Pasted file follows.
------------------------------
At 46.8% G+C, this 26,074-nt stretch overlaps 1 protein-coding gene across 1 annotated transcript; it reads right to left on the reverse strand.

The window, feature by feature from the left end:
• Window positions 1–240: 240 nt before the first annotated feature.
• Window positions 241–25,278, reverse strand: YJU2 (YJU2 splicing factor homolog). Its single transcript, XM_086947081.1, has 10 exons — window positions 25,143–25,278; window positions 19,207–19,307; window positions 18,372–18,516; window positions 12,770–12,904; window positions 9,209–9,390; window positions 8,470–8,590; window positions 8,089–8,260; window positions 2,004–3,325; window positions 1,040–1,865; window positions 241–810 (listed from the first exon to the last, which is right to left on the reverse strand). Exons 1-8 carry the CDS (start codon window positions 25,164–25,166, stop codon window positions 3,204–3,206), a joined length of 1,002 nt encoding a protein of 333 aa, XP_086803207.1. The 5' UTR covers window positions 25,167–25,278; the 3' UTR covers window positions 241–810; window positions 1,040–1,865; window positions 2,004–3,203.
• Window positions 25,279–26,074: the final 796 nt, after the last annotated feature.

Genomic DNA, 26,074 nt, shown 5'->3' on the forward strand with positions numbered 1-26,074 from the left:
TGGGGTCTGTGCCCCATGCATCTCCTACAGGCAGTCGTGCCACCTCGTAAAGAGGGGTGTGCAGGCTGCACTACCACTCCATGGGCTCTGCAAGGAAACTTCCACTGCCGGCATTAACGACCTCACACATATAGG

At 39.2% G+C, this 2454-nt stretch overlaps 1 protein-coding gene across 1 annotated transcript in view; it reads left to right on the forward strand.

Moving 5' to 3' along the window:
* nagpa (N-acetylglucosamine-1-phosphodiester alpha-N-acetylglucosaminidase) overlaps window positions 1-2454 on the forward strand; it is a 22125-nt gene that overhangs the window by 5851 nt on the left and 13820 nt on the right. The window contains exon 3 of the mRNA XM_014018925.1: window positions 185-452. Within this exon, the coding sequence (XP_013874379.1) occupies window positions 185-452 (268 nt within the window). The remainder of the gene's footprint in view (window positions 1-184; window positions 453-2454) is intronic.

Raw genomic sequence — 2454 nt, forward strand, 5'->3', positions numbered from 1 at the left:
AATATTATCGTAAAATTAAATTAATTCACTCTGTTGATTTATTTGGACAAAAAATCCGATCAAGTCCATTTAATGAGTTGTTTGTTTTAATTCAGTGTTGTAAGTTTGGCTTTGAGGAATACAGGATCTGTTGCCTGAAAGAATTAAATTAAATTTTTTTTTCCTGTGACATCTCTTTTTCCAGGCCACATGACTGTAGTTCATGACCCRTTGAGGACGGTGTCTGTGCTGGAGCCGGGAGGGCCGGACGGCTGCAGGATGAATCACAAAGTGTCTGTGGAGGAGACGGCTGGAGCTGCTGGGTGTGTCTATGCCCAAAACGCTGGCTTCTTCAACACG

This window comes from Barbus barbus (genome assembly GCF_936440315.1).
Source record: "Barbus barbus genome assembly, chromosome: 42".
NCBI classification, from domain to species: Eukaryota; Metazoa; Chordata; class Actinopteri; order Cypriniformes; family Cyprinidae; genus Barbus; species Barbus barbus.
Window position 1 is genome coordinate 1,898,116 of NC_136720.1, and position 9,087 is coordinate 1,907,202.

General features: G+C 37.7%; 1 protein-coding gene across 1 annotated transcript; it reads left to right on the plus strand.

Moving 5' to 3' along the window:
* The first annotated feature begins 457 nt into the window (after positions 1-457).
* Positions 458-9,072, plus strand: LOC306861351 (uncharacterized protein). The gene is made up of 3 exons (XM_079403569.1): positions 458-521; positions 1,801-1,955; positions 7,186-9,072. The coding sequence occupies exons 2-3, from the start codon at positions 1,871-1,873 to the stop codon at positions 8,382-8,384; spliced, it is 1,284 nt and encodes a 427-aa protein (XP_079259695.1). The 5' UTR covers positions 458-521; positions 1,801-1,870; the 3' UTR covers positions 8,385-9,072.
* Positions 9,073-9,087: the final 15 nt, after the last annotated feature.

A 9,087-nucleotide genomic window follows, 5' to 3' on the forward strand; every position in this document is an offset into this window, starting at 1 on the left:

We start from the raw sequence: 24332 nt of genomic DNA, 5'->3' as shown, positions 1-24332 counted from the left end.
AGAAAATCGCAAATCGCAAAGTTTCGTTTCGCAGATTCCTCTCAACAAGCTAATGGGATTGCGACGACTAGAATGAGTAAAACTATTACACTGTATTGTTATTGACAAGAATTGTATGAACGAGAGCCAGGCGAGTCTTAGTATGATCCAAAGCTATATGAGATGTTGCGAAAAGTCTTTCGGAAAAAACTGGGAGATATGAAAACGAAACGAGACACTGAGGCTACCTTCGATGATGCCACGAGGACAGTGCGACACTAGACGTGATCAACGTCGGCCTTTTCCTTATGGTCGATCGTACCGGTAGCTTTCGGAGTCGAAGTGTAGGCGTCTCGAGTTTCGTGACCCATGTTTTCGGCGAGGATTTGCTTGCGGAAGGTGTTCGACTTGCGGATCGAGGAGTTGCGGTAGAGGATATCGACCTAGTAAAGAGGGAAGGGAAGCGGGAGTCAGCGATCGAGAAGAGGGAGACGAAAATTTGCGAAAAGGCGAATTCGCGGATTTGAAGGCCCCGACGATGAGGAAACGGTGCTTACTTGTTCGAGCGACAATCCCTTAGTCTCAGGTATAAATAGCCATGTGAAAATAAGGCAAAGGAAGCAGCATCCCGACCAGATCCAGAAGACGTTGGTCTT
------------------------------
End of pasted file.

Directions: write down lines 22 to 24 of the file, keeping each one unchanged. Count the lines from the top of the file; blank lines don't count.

A 9,087-nucleotide genomic window follows, 5' to 3' on the forward strand; every position in this document is an offset into this window, starting at 1 on the left:

We start from the raw sequence: 24332 nt of genomic DNA, 5'->3' as shown, positions 1-24332 counted from the left end.
AGAAAATCGCAAATCGCAAAGTTTCGTTTCGCAGATTCCTCTCAACAAGCTAATGGGATTGCGACGACTAGAATGAGTAAAACTATTACACTGTATTGTTATTGACAAGAATTGTATGAACGAGAGCCAGGCGAGTCTTAGTATGATCCAAAGCTATATGAGATGTTGCGAAAAGTCTTTCGGAAAAAACTGGGAGATATGAAAACGAAACGAGACACTGAGGCTACCTTCGATGATGCCACGAGGACAGTGCGACACTAGACGTGATCAACGTCGGCCTTTTCCTTATGGTCGATCGTACCGGTAGCTTTCGGAGTCGAAGTGTAGGCGTCTCGAGTTTCGTGACCCATGTTTTCGGCGAGGATTTGCTTGCGGAAGGTGTTCGACTTGCGGATCGAGGAGTTGCGGTAGAGGATATCGACCTAGTAAAGAGGGAAGGGAAGCGGGAGTCAGCGATCGAGAAGAGGGAGACGAAAATTTGCGAAAAGGCGAATTCGCGGATTTGAAGGCCCCGACGATGAGGAAACGGTGCTTACTTGTTCGAGCGACAATCCCTTAGTCTCAGGTATAAATAGCCATGTGAAAATAAGGCAAAGGAAGCAGCATCCCGACCAGATCCAGAAGACGTTGGTCTT